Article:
The two holes on the left pass both LED leads to one side of the circuit plate, where they connect to the current regulator and its sense resistor.

Rear Running Light: Too-aggressive Turning

The same lathe fixture and double-sided duct tape trick I used for the amber running light’s end cap should have worked for this one, but only after I re-learned the lesson about taking sissy cuts:

Tour Easy Rear Running Light - end cap fixture - swirled adhesive
Tour Easy Rear Running Light – end cap fixture – swirled adhesive

Yet another snippet of tape and sissy cuts produced a better result:

Tour Easy Rear Running Light - end cap
Tour Easy Rear Running Light – end cap

Protip: when you affix an aluminum disk bandsawed from a scrap of nonstick griddle to a lathe fixture, the adhesive will grip the disk in only one orientation.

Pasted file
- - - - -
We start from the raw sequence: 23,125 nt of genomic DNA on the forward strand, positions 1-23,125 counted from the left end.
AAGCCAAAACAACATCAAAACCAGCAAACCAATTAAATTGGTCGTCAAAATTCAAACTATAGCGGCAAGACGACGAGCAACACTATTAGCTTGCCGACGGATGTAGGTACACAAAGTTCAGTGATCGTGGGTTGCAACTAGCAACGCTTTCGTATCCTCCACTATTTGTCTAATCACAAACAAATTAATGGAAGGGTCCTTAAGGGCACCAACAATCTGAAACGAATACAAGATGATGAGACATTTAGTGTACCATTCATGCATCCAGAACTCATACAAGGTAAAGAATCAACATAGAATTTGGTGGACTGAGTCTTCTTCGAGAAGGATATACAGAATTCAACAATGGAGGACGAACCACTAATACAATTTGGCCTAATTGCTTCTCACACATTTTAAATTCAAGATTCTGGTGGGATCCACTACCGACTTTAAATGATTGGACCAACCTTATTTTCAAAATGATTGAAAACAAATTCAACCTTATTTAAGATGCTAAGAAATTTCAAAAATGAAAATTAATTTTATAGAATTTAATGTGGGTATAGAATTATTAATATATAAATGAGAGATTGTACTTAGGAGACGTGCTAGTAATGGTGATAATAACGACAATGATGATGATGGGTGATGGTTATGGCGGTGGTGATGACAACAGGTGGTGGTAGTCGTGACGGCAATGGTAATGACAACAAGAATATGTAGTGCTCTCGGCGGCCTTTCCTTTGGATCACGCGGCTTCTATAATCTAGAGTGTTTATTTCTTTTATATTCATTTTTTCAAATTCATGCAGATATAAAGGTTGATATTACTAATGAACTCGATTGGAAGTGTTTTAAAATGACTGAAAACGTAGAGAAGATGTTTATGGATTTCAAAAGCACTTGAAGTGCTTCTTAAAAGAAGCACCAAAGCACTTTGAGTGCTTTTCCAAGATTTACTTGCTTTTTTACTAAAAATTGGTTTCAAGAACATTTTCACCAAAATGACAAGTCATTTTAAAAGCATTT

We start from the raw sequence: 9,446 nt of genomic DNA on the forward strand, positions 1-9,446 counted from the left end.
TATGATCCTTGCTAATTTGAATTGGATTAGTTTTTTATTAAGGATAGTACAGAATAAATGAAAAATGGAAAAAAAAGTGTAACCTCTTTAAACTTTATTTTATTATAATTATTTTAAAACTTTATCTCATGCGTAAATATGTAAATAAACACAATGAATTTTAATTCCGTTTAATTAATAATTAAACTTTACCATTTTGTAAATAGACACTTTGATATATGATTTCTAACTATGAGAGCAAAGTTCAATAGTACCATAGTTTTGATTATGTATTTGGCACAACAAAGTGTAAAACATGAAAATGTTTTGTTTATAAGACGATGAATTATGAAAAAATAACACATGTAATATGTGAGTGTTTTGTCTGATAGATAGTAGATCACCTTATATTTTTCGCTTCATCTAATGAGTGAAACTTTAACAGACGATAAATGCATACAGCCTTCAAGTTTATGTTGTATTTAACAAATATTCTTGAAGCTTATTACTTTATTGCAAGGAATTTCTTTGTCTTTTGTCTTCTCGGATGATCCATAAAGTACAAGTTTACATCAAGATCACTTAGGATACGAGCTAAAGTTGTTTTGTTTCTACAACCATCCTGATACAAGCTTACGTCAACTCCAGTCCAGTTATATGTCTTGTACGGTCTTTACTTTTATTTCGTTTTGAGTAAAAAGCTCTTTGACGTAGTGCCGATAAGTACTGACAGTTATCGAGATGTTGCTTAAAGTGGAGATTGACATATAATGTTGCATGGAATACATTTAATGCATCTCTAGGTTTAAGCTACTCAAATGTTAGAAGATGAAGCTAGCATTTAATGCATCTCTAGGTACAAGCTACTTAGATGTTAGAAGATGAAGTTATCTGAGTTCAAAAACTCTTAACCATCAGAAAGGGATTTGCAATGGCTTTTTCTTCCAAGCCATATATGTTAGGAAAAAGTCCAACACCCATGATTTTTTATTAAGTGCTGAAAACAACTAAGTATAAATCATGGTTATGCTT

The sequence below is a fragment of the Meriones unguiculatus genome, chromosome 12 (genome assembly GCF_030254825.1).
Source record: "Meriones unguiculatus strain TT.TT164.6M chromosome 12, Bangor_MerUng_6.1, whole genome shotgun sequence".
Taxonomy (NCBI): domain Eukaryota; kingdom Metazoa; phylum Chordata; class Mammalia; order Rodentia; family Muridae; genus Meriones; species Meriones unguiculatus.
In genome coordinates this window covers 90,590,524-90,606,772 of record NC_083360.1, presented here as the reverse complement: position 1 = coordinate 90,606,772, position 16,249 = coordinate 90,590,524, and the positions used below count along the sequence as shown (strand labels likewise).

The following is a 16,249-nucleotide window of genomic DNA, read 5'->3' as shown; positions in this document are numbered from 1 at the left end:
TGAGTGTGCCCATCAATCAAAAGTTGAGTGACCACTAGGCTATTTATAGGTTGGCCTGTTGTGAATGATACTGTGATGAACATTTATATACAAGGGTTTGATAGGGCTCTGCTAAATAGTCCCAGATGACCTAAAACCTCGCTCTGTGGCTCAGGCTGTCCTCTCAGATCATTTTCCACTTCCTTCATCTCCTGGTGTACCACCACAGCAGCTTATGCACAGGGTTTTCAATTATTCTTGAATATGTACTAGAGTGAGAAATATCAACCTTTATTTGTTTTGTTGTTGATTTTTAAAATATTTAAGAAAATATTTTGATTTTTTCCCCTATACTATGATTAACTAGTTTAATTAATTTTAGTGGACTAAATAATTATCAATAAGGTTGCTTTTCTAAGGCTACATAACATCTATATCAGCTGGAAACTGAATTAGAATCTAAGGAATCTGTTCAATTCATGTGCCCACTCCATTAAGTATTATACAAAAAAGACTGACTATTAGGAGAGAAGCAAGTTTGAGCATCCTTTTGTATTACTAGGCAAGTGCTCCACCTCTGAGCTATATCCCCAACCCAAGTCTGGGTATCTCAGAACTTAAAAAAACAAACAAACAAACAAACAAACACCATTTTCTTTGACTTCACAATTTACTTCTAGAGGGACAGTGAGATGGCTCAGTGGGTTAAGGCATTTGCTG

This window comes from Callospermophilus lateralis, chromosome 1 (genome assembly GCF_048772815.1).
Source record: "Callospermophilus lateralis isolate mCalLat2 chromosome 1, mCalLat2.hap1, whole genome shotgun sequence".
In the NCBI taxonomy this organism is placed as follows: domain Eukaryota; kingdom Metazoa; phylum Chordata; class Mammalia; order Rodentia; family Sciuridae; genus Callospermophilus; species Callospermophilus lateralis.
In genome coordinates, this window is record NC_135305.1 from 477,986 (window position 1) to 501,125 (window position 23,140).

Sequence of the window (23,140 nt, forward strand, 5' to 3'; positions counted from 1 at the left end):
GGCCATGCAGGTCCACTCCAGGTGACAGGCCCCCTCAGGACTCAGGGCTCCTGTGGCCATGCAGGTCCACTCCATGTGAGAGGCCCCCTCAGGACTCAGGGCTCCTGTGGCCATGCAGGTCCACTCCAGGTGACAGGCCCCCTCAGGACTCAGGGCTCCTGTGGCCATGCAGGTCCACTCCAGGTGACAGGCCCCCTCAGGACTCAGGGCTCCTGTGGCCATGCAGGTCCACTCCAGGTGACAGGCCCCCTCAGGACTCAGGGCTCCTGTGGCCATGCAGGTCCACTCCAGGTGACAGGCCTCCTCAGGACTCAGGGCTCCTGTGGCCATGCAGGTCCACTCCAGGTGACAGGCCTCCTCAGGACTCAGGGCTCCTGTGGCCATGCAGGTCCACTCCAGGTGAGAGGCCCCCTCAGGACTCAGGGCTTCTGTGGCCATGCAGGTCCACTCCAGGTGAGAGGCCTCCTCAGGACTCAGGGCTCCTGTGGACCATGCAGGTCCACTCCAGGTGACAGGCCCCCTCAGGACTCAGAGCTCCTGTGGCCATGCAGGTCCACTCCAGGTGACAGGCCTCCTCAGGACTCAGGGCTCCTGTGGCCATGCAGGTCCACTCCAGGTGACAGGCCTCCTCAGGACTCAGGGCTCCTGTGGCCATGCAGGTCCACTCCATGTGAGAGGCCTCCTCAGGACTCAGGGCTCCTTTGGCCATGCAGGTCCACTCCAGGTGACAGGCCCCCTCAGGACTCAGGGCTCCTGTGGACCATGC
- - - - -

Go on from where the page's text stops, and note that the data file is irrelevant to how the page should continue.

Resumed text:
Rear Running Light: Tour Easy Seat Clamp

With the amber front running light blinking away, it’s time to replace the decade-old Planet Bike Superflash behind the seat:

Superflash on Tour Easy
Superflash on Tour Easy

The new mount descends directly from the clamps holding the fairing strut on the handlebars and various hose clamps:

Rear Running Light Seat Clamp - solid model
Rear Running Light Seat Clamp – solid model

The central block has two quartets of brass inserts epoxied inside:

Rear Running Light Seat Clamp - sectioned - solid model
Rear Running Light Seat Clamp – sectioned – solid model

That means I can install the light, then mount the whole affair on the bike, without holding everything together while fiddling with overly long screws.

A trial fit with the not-yet-cut-to-length 25.3 (-ish) PVC pipe body tube:

Rear Running Light - Tour Easy seat clamp trial fit
Rear Running Light – Tour Easy seat clamp trial fit

The aluminum plates have the standard used-car finish: nice polish over deep scratches.

Although I’ve been thinking of mounting the light below the seat rail, as shown, it can also sit above the rail.

Mary hauls seedlings and suchlike to the garden in a plastic drawer bungied to the rack, with the SuperFlash serving as an anchor point; this light may need fine tuning for that purpose.

The OpenSCAD source code as a GitHub Gist:

// Rear running light clamp for Tour Easy seat strut